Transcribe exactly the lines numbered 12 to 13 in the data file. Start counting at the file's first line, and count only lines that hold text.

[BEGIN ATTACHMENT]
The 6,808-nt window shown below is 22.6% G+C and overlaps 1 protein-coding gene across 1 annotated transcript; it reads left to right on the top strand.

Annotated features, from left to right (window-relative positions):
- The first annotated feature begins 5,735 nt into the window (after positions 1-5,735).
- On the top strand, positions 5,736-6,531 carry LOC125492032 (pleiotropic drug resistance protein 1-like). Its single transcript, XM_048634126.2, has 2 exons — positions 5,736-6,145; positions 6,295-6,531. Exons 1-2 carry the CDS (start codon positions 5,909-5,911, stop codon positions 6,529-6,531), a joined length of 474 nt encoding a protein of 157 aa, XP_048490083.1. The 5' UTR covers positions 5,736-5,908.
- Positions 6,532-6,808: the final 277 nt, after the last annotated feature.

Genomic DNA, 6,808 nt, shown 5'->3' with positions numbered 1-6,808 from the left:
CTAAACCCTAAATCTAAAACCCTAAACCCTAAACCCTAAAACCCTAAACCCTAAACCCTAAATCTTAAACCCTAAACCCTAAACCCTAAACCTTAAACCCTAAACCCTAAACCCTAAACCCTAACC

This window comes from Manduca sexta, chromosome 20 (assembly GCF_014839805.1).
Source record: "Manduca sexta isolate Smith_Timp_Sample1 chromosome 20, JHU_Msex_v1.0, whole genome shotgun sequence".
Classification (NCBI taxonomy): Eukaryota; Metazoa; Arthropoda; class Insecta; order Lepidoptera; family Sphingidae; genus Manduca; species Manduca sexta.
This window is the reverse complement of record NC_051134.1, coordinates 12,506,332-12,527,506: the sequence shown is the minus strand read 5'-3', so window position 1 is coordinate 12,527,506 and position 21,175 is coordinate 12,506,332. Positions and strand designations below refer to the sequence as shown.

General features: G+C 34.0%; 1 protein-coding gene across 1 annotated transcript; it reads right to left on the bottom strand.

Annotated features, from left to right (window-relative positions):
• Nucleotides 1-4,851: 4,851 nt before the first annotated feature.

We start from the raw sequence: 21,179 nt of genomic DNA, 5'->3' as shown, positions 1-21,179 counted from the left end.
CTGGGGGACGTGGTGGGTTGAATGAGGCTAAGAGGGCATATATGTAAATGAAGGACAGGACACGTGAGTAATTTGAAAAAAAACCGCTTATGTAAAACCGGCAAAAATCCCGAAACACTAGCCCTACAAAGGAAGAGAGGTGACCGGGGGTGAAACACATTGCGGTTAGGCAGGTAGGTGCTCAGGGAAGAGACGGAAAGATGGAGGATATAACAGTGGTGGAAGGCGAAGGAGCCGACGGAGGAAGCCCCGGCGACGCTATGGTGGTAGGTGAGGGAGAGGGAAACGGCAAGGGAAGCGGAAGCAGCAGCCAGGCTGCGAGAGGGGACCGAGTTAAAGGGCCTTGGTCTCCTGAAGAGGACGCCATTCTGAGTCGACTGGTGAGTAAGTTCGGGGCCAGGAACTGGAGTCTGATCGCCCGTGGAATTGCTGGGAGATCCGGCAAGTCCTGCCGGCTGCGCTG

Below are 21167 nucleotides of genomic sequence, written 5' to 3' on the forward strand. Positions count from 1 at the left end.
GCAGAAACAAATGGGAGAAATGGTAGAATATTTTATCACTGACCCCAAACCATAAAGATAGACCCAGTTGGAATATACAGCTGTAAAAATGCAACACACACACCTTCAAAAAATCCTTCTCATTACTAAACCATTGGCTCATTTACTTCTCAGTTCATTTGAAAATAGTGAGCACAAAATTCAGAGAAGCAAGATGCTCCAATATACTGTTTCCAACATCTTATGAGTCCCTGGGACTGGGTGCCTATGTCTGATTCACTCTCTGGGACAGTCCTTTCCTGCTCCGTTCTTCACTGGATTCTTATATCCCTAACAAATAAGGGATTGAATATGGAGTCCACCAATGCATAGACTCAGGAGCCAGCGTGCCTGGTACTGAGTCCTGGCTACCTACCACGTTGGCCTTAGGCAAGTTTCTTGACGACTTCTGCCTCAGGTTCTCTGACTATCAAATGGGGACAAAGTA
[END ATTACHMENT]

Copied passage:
General features: G+C 34.0%; 1 protein-coding gene across 1 annotated transcript; it reads right to left on the bottom strand.

Annotated features, from left to right (window-relative positions):